Caipirinha – a crash course

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Whilst the caipirinha has achieved a certain degree of international acclaim, the UK still remains relatively impartial. In these times of rum renaissance and gin revival, the cocktail somewhat languishes on the tumbler-to-do list

When Jimmy Buffet declared “if life gives you limes then make margaritas”, chances are he was yet to discover the caipirinha. The singer’s endorsement may have done wonders for the tequila-based appetizer, but for my money there are better uses for such citrus fruit.

It’s common to see the caipirinha pigeonholed with its other LATAM muckers, the margarita and the daiquiri, but the caipirinha is more than just a cocktail it’s a national treasure. Greens and yellows mirror the country’s epic landscapes whilst it’s hand-crafted balance of sweet and sour hint to a culture bursting with diversity and heritage. It is Brazil in a glass; once you get a taste you just want more.

The drink itself couldn’t be simpler. There are several variations on a theme and preparation, but a traditional caipirinha is made by taking a cut lime and gently muddling it with a heaped tablespoon of sugar (preferably using a socador, a wooden pestle – but any wooden spoon will suffice). The trick is to squeeze as much juice from the lime without damaging the peel, which in turn would release a bitter aftertaste. For the most authentic results you should use a freshly sliced Brazilian lime (widely available in the UK) and sugar. Throw in the ice and cachaça and mix well. It often pays to use a cocktail shaker to ensure that the ingredients mingle as much as possible.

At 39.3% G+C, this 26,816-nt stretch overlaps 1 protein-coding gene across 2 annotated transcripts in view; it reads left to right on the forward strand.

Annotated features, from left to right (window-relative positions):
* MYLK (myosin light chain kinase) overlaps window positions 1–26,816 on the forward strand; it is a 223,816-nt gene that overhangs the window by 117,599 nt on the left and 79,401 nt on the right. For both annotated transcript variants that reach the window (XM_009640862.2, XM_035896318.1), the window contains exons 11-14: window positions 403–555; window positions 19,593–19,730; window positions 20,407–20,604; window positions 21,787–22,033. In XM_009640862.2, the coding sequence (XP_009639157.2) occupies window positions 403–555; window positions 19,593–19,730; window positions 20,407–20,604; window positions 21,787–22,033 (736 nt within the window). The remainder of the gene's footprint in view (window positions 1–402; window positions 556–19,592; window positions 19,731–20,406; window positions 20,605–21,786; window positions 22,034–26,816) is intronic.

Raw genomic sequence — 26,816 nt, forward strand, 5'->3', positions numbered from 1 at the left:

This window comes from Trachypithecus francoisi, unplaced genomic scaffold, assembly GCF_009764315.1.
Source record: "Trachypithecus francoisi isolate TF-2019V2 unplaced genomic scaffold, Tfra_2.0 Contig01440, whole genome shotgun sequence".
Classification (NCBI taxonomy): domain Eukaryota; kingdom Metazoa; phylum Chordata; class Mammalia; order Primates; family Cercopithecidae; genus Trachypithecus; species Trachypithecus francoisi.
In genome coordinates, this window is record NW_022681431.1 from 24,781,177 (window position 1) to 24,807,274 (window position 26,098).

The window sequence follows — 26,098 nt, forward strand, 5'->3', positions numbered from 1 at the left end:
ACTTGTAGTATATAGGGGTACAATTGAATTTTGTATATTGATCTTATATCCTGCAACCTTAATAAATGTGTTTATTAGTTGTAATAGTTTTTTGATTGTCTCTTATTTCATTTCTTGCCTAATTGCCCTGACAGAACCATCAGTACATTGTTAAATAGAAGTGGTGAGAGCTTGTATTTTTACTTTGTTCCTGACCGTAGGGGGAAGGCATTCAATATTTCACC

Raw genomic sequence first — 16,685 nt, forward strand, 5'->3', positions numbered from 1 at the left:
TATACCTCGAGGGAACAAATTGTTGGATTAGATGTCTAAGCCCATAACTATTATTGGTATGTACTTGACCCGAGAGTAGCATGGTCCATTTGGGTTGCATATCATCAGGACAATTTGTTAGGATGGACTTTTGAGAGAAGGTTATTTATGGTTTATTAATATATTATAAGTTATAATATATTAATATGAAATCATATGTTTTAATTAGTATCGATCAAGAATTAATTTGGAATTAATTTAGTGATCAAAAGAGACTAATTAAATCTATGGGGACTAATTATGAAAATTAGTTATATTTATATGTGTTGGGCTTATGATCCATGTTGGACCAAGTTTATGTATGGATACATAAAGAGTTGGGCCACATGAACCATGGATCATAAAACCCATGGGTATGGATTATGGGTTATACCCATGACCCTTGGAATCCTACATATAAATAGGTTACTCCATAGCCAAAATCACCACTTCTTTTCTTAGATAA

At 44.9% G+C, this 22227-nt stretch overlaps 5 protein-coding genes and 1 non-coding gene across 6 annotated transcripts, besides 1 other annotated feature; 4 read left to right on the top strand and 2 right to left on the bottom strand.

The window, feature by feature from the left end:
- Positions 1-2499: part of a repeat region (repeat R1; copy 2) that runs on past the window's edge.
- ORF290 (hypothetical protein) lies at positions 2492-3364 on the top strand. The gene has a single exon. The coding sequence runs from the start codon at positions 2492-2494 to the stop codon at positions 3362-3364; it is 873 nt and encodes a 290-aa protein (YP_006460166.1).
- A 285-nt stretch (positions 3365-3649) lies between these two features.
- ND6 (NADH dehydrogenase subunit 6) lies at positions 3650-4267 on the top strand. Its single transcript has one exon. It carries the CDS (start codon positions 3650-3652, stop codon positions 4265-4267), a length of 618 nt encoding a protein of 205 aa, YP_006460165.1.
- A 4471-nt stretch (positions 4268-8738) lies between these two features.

Now you can make one, how about ordering one? Unlike its Latin American brethren, the caipirinha was coined in Portuguese, not Spanish. Most punters are still looking for the “h” in Mojito, so any trepidation as you approach the bar is to be expected given the pronunciation pitfalls of Brazilian Portuguese. Here goes – Kai-peer-REEN-ya. Strictly speaking there are four distinct syllables, but the phonetic license of the local lingo allows for a more stretched intonation. Worry not; it gets easy after the first one.

 

The History of Caipirinha

Whilst cachaça production can be traced to the mid-1500s, it took several centuries for this ménage-a-trois of sugar, lime and cachaça to get together. Legend has it that an early recipe was used to help alleviate the symptoms of the Spanish Flu epidemic in the early-twentieth-century. Given its medicinal qualities the taste was markedly less palatable, and the concoction probably contained garlic, honey and lime, amongst other natural substances. At some point sugar was added – perhaps to help temper the taste.

It wasn’t long before an aspiring barman, perhaps from the countryside (“caipirinha” translates as rural folk) added some ice and the quintessential summer cocktail was born. These days caipirinha is as synonymous with Brazilian culture as beaches and football. It is the calling card of a nation that loves to party.

The traditional caipirinha – as it was always meant to be – is a straightforward recipe that caters for a degree of creativity and flair in its preparation. But today there are a raft of mixes that use fruits a range of tropical fruits that promote a plethora of tastes and colours.

 

By-Por Ed Freeman

London Caipirinha Festival

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BBMag Bossa Brazil Magazine

BBMAG Bossa Brazil Magazine is the only London-based bilingual publication specialised in Brazilian lifestyle.

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